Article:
What crisis? Fernandinho tailor-made for City's depleted defense
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And just like that, Fernandinho is Manchester City's most important player once again.

City will face more intimidating opponents than Shakhtar Donetsk in the Champions League this campaign, but Fernandinho's first match of what will be an extended spell in defense was pleasingly discreet. The midfielder, who was the platform for Pep Guardiola's side during back-to-back Premier League title triumphs, selected his passes well and stepped forward to accost attackers when required to in Wednesday's 3-0 Group C win.

The Brazilian displayed the practicality that can betray Nicolas Otamendi at crucial junctures.

Fernandinho playing at center-back isn't Plan A. Guardiola was already down to three senior players in that position after Vincent Kompany returned to hometown club Anderlecht in the close season, but that number was worryingly slashed to one when Aymeric Laporte and John Stones suffered injuries either side of Saturday's 3-2 defeat to Norwich City.

Even before Stones' injury was confirmed after Tuesday's training session, the miscommunication and disarray in the backline during the surprising Carrow Road setback led to premature forecasts of an unsuccessful title defense for Guardiola's gaggle.

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Otamendi was at fault for two of Norwich's goals - running miles out of position to confront (and miss) Marco Stiepermann before Todd Cantwell's goal and getting pickpocketed by Teemu Pukki for the Canaries' third - and was thus a scapegoat for the loss. Then, after Stones picked up his muscular complaint, Otamendi was suddenly the only natural center-half at Guardiola's disposal.

"Football is not how you handle good situations, but how you handle bad ones," Guardiola replied when quizzed on his depleted rearguard prior to the Shakhtar match. "We won seven titles and no one gave us anything, we did it ourselves.

"I am ready for the challenge. I like this situation."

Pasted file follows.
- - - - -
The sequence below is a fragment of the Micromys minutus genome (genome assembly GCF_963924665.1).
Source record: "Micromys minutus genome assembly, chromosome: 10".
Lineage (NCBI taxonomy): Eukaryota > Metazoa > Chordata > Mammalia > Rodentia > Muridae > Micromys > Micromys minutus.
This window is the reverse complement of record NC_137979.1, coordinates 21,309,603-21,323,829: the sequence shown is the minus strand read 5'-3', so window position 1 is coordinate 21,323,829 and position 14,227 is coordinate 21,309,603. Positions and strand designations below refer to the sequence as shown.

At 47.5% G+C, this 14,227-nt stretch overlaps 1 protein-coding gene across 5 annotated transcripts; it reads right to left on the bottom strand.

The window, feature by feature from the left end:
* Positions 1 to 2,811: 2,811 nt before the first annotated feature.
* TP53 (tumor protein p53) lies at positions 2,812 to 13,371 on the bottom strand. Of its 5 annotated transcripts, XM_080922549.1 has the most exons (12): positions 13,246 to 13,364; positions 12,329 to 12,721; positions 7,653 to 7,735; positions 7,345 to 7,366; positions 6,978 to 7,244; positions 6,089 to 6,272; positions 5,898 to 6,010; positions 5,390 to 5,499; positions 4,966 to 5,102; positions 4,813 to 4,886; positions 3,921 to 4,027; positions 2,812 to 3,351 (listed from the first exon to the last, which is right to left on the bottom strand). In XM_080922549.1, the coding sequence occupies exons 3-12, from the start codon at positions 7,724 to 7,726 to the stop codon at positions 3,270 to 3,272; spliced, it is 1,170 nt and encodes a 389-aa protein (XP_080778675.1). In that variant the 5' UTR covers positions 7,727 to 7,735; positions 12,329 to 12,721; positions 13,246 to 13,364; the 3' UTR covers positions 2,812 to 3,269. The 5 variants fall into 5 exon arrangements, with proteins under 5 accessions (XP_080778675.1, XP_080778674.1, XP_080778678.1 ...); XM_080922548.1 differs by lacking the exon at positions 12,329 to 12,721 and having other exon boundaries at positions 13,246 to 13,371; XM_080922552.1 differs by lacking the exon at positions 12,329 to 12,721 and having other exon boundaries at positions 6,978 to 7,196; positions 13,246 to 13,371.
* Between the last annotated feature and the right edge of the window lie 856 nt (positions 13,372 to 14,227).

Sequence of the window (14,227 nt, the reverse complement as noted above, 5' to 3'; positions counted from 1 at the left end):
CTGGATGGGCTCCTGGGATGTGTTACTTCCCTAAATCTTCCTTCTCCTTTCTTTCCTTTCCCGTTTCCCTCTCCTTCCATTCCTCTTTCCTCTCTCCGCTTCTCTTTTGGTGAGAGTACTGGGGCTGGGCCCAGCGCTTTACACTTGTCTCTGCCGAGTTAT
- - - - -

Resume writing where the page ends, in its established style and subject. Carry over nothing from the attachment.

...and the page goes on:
Guardiola has dealt with similar predicaments at City before. He successfully converted midfield anchor Fabian Delph and playmaker Oleksandr Zinchenko into left-backs over the past two seasons, though those solutions were temporary - and still seems so in the case of the latter. Delph demanded high standards from his teammates that he didn't necessarily meet himself, and he was posted to Everton in the summer. Cult hero Zinchenko's creativity is often wasted at full-back and he can be vulnerable against powerful wingers; he will surely return to an advanced midfield role in the future, be it at Manchester City or elsewhere.

But with Fernandinho, things are a little different. While the defensive injury "crisis" has hastened his move deeper into the lineup, the route was already mapped out. When he was unveiled as manager in 2016, Guardiola identified Fernandinho as a player who could cover 10 different positions and, since fellow defensive midfielder Rodri was signed in time for the 2019-20 season, defense was viewed as a way to lengthen the 34-year-old's career and not lose his influence on the pitch.

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"Guardiola really appreciates how (Fernandinho) observed everything (in) the way that City plays. He's a real leader in that sense," Natalie Gedra, an expert of the Brazilian game, told "The Totally Football Show" podcast last week. "He talks a lot with Guardiola. I know from previous talks with him that he really enjoys learning from him and observing everything."

She added: "He's been preparing since the end of last season - (that) was the first time we talked about him playing more in defense. So he's been preparing for that."

In many ways, playing against his former club Shakhtar was the ideal preparation for Fernandinho's stretch at the back. The Ukrainian champions are unsettled by playing "home matches" 300 kilometers away in Kharkiv due to conflict in their own backyard and didn't pose much of a threat going forward, anyway.

Fernandinho was able to dictate play from a more withdrawn role - twice arrowing flat and inviting deliveries to winger Riyad Mahrez - and, most promisingly, looked entirely comfortable throughout.

"He arrived back late (just before the season started) and he's 34 years old - that's why he hasn't played longer," Guardiola explained on Tuesday of Fernandinho's reduced minutes in the opening month of this season.

"He trained last week in the international break and it went well," he added. "With the experience he has (and his profile) as a teammate and his personality, of course he can play in that position."

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What crisis? Fernandinho tailor-made for City's depleted defense
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